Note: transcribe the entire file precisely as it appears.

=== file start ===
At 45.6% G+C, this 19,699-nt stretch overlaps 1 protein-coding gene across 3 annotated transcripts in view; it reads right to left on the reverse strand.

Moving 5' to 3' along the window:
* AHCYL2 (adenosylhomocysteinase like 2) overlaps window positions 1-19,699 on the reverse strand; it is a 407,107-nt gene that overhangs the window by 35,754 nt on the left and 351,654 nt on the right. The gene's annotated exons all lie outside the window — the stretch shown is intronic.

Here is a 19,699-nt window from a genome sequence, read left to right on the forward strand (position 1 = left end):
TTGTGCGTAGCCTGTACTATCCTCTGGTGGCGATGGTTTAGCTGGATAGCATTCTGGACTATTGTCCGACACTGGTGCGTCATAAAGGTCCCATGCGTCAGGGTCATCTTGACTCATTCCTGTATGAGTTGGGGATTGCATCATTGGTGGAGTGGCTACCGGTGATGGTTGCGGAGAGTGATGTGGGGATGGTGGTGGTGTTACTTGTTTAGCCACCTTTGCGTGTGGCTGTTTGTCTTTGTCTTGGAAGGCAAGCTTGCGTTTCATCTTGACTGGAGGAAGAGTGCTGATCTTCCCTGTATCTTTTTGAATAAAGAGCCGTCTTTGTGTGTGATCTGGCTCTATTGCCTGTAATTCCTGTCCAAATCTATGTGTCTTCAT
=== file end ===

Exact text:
At 45.6% G+C, this 19,699-nt stretch overlaps 1 protein-coding gene across 3 annotated transcripts in view; it reads right to left on the reverse strand.

Moving 5' to 3' along the window:
* AHCYL2 (adenosylhomocysteinase like 2) overlaps window positions 1-19,699 on the reverse strand; it is a 407,107-nt gene that overhangs the window by 35,754 nt on the left and 351,654 nt on the right. The gene's annotated exons all lie outside the window — the stretch shown is intronic.

Here is a 19,699-nt window from a genome sequence, read left to right on the forward strand (position 1 = left end):
TTGTGCGTAGCCTGTACTATCCTCTGGTGGCGATGGTTTAGCTGGATAGCATTCTGGACTATTGTCCGACACTGGTGCGTCATAAAGGTCCCATGCGTCAGGGTCATCTTGACTCATTCCTGTATGAGTTGGGGATTGCATCATTGGTGGAGTGGCTACCGGTGATGGTTGCGGAGAGTGATGTGGGGATGGTGGTGGTGTTACTTGTTTAGCCACCTTTGCGTGTGGCTGTTTGTCTTTGTCTTGGAAGGCAAGCTTGCGTTTCATCTTGACTGGAGGAAGAGTGCTGATCTTCCCTGTATCTTTTTGAATAAAGAGCCGTCTTTGTGTGTGATCTGGCTCTATTGCCTGTAATTCCTGTCCAAATCTATGTGTCTTCAT